When The Cancer Genome Atlas launched its massively collaborative approach to organ-by-organ genomic analysis of cancers, the brain had both the benefit, and the challenge, of going first.
TCGA ganged up on glioblastoma multiforme (GBM), the most common and lethal of brain tumors, with more than 100 scientists from 14 institutions tracking down the genomic abnormalities that drive GBM.
Five years later, older and wiser, TCGA revisited glioblastoma, producing a broader, deeper picture of the drivers – and potential therapeutic targets – of the disease published in the Oct. 10 issue of Cell.
“The first paper in 2008 characterized glioblastoma in important new ways and illuminated the path for all TCGA organ studies that have followed,” said senior author Lynda Chin, M.D., professor and chair of Genomic Medicine and scientific director of the Institute for Applied Cancer Science at The University of Texas MD Anderson Cancer Center.
“Our new study reflects major improvements in technology applied to many more tumor samples to more completely characterize the landscape of genomic alterations in glioblastoma,” said Chin, who was also co-senior author of the first paper while she was on the faculty of Dana-Farber Cancer Institute in Boston.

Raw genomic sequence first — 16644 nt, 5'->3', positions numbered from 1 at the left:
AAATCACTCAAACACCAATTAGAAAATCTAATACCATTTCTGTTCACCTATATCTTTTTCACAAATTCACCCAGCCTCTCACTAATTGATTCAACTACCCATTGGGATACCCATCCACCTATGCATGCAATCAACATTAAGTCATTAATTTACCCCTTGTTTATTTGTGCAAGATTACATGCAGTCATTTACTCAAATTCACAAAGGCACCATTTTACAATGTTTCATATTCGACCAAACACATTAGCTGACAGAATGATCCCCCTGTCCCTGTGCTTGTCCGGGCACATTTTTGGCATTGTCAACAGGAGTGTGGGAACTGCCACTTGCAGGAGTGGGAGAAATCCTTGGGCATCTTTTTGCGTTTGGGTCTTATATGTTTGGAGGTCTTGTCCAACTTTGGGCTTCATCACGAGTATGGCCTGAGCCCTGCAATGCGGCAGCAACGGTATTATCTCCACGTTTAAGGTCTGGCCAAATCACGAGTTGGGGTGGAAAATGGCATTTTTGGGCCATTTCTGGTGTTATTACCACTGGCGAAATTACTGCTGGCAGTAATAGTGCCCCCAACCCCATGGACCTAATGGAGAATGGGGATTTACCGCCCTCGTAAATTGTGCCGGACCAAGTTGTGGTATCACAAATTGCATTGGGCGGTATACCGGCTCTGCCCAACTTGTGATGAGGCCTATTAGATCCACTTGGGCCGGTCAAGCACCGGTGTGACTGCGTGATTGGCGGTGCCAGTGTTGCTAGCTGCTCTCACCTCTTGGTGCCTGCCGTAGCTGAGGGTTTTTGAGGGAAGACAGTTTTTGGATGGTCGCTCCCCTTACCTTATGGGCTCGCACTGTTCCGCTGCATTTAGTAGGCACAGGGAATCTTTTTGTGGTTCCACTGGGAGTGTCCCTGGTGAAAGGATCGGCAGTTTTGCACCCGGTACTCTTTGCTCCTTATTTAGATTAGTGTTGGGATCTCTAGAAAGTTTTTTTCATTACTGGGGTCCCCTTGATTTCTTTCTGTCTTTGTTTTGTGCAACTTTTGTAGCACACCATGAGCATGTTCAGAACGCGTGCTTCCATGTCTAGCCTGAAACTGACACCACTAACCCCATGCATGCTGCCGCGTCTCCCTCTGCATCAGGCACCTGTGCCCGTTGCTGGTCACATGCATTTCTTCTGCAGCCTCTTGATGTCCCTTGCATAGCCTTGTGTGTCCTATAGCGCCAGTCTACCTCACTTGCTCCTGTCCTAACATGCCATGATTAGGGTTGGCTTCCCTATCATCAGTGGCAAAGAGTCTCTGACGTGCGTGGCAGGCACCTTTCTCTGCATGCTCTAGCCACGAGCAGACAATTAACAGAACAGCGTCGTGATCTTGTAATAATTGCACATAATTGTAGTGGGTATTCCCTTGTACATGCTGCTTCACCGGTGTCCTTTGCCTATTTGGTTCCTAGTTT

“Information generated by this unbiased, data-driven analysis presents new opportunities to discover genomics-based biomarkers, understand disease mechanisms and generate new hypotheses to develop better, targeted therapies,” Chin said.
About 23,000 new cases of GBM are predicted in the United States during 2013 and more than 14,000 people expected to die of the disease. Most patients die within 15 months of diagnosis.
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